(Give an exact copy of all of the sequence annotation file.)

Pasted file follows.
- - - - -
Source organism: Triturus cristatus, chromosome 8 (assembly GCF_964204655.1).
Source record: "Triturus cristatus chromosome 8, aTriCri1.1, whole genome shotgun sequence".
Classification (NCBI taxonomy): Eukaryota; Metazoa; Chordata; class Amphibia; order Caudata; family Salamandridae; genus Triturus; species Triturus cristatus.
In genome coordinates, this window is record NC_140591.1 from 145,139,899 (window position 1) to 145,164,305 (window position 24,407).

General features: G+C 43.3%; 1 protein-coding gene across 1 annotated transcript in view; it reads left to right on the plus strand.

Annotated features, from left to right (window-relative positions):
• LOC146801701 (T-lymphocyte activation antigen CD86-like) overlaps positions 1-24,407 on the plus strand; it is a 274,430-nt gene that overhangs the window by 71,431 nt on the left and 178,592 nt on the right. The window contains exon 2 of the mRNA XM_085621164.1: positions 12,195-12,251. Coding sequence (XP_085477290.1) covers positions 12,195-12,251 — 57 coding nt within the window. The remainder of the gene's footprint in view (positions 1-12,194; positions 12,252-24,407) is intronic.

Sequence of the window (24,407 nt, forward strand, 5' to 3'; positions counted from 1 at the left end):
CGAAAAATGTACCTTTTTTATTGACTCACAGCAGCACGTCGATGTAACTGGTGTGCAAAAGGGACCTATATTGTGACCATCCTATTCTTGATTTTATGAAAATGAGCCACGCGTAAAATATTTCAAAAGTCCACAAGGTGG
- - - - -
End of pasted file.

Source organism: Triturus cristatus, chromosome 8 (assembly GCF_964204655.1).
Source record: "Triturus cristatus chromosome 8, aTriCri1.1, whole genome shotgun sequence".
Classification (NCBI taxonomy): Eukaryota; Metazoa; Chordata; class Amphibia; order Caudata; family Salamandridae; genus Triturus; species Triturus cristatus.
In genome coordinates, this window is record NC_140591.1 from 145,139,899 (window position 1) to 145,164,305 (window position 24,407).

General features: G+C 43.3%; 1 protein-coding gene across 1 annotated transcript in view; it reads left to right on the plus strand.

Annotated features, from left to right (window-relative positions):
• LOC146801701 (T-lymphocyte activation antigen CD86-like) overlaps positions 1-24,407 on the plus strand; it is a 274,430-nt gene that overhangs the window by 71,431 nt on the left and 178,592 nt on the right. The window contains exon 2 of the mRNA XM_085621164.1: positions 12,195-12,251. Coding sequence (XP_085477290.1) covers positions 12,195-12,251 — 57 coding nt within the window. The remainder of the gene's footprint in view (positions 1-12,194; positions 12,252-24,407) is intronic.

Sequence of the window (24,407 nt, forward strand, 5' to 3'; positions counted from 1 at the left end):
CGAAAAATGTACCTTTTTTATTGACTCACAGCAGCACGTCGATGTAACTGGTGTGCAAAAGGGACCTATATTGTGACCATCCTATTCTTGATTTTATGAAAATGAGCCACGCGTAAAATATTTCAAAAGTCCACAAGGTGG